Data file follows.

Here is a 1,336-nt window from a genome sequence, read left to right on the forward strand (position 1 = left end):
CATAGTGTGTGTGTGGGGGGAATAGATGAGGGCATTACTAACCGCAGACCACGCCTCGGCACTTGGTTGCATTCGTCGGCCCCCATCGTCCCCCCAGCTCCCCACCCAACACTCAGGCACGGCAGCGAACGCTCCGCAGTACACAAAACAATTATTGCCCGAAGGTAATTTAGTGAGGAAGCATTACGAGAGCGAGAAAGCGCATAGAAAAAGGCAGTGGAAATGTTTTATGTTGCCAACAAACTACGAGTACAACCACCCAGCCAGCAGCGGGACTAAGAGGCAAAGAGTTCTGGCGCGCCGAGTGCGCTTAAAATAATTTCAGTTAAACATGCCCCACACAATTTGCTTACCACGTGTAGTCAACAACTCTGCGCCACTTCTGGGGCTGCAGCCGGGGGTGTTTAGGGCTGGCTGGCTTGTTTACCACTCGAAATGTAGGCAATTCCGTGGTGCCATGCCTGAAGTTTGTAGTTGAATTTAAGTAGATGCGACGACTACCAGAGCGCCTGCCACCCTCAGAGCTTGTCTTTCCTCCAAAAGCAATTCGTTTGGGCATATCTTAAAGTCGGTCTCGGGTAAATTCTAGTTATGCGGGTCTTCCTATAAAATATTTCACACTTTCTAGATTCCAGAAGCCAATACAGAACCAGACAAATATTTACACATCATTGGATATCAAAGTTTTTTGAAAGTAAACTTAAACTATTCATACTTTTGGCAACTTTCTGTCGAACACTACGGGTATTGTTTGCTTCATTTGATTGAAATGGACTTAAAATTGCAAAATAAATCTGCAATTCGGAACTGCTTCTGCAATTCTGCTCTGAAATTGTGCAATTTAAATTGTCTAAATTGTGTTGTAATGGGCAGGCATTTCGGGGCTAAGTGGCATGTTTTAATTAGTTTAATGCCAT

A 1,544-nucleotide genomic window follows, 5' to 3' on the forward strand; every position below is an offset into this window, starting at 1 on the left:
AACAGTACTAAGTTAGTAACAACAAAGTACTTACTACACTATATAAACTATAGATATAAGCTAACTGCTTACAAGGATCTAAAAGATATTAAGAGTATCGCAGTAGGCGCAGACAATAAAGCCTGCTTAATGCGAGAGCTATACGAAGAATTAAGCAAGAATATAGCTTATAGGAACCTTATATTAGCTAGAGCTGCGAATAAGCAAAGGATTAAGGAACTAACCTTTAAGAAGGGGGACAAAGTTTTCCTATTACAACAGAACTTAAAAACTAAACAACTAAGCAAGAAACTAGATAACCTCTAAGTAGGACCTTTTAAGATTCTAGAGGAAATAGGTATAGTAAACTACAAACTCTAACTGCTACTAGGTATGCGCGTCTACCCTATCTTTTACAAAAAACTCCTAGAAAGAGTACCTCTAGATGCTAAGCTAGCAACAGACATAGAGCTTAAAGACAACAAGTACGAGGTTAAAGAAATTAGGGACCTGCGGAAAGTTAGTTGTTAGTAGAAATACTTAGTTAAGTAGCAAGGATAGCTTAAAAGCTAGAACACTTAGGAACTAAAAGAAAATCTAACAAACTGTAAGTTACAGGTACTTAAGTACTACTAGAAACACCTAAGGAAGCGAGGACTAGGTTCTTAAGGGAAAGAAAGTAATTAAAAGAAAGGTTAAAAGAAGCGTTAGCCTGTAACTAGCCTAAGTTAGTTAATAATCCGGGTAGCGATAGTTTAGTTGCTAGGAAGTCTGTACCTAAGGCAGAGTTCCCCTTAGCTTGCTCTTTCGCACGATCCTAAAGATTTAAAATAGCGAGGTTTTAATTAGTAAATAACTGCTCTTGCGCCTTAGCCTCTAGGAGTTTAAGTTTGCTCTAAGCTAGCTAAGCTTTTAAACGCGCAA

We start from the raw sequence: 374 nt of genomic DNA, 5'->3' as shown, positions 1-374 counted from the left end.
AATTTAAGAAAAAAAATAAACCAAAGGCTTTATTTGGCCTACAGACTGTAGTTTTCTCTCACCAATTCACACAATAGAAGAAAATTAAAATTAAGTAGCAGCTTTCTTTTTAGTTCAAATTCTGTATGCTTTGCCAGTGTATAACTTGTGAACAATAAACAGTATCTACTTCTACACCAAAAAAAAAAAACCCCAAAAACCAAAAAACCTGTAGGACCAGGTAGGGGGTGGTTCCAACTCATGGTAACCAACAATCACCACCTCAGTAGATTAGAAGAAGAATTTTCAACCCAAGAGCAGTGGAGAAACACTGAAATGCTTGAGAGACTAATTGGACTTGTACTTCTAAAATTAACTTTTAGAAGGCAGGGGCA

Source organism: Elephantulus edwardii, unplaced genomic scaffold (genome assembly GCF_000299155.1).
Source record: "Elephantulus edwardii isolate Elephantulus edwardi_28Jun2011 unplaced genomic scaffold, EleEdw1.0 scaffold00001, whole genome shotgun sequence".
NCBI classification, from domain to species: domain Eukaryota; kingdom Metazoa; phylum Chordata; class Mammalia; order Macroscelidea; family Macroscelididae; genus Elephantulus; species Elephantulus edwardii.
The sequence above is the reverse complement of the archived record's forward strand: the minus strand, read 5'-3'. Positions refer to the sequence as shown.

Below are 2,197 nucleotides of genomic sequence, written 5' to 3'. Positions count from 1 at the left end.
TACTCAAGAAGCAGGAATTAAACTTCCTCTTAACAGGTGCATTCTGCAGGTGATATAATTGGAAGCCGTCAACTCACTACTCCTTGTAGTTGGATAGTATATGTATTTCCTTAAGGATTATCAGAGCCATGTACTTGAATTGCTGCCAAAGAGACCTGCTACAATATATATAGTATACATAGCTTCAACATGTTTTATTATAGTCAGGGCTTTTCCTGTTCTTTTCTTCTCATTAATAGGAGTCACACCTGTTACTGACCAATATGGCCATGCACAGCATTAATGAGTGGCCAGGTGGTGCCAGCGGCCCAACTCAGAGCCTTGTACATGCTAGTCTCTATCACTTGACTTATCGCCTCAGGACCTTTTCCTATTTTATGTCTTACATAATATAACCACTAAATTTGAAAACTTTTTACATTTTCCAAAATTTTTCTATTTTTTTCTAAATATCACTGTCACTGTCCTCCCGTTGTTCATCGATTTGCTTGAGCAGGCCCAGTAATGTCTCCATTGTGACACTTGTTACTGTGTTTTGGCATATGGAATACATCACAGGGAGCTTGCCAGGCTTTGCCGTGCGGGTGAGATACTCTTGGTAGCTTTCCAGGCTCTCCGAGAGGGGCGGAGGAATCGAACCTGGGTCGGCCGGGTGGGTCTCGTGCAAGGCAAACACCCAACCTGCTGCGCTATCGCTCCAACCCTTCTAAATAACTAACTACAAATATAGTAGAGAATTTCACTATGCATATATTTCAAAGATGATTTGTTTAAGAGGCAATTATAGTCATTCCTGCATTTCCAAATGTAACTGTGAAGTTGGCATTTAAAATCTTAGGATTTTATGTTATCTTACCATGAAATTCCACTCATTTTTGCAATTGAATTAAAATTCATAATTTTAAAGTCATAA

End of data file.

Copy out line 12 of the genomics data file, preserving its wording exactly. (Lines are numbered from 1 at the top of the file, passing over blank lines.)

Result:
TACTCAAGAAGCAGGAATTAAACTTCCTCTTAACAGGTGCATTCTGCAGGTGATATAATTGGAAGCCGTCAACTCACTACTCCTTGTAGTTGGATAGTATATGTATTTCCTTAAGGATTATCAGAGCCATGTACTTGAATTGCTGCCAAAGAGACCTGCTACAATATATATAGTATACATAGCTTCAACATGTTTTATTATAGTCAGGGCTTTTCCTGTTCTTTTCTTCTCATTAATAGGAGTCACACCTGTTACTGACCAATATGGCCATGCACAGCATTAATGAGTGGCCAGGTGGTGCCAGCGGCCCAACTCAGAGCCTTGTACATGCTAGTCTCTATCACTTGACTTATCGCCTCAGGACCTTTTCCTATTTTATGTCTTACATAATATAACCACTAAATTTGAAAACTTTTTACATTTTCCAAAATTTTTCTATTTTTTTCTAAATATCACTGTCACTGTCCTCCCGTTGTTCATCGATTTGCTTGAGCAGGCCCAGTAATGTCTCCATTGTGACACTTGTTACTGTGTTTTGGCATATGGAATACATCACAGGGAGCTTGCCAGGCTTTGCCGTGCGGGTGAGATACTCTTGGTAGCTTTCCAGGCTCTCCGAGAGGGGCGGAGGAATCGAACCTGGGTCGGCCGGGTGGGTCTCGTGCAAGGCAAACACCCAACCTGCTGCGCTATCGCTCCAACCCTTCTAAATAACTAACTACAAATATAGTAGAGAATTTCACTATGCATATATTTCAAAGATGATTTGTTTAAGAGGCAATTATAGTCATTCCTGCATTTCCAAATGTAACTGTGAAGTTGGCATTTAAAATCTTAGGATTTTATGTTATCTTACCATGAAATTCCACTCATTTTTGCAATTGAATTAAAATTCATAATTTTAAAGTCATAA